Which symptom most commonly indicates that two connecting interfaces are configured with a duplex mismatch?
Click on the arrows to vote for the correct answerA. B. C. D.
The correct answer is C. Late collisions on the interface.
A duplex mismatch occurs when two connected devices operate at different duplex modes - half duplex or full duplex. Duplex mode refers to the ability of a network interface to send and receive data simultaneously.
Symptoms of a duplex mismatch include slow network performance, intermittent connectivity, and in some cases, complete network failure. However, the most common indication of a duplex mismatch is the occurrence of late collisions on the interface.
Late collisions are a type of collision that occurs when a network interface tries to transmit data after the carrier sense threshold has been reached. In other words, the transmitting device does not receive an acknowledgment that the data has been transmitted correctly and retransmits it. Late collisions occur when there is a mismatch between the duplex mode of two connecting interfaces.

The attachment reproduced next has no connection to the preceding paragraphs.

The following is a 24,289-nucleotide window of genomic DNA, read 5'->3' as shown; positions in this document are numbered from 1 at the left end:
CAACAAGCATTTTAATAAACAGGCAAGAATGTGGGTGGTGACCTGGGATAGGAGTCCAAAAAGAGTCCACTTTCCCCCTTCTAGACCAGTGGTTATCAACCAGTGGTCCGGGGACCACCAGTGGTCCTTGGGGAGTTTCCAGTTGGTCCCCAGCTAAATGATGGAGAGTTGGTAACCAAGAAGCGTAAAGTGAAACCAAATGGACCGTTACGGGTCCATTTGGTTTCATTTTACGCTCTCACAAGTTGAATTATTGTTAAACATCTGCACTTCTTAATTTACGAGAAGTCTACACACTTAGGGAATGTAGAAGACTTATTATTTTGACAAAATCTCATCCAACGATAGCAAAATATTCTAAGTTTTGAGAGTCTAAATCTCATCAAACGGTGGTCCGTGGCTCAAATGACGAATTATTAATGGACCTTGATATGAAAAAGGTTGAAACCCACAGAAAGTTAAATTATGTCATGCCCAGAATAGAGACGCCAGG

When a full-duplex interface is connected to a half-duplex interface, the full-duplex interface will transmit data while simultaneously receiving data. However, the half-duplex interface can only transmit or receive data at a given time. If the half-duplex interface transmits data while the full-duplex interface is transmitting data, a collision occurs, and a late collision is reported.
In summary, if you encounter late collisions on a connected interface, it is likely that the two interfaces are configured with a duplex mismatch.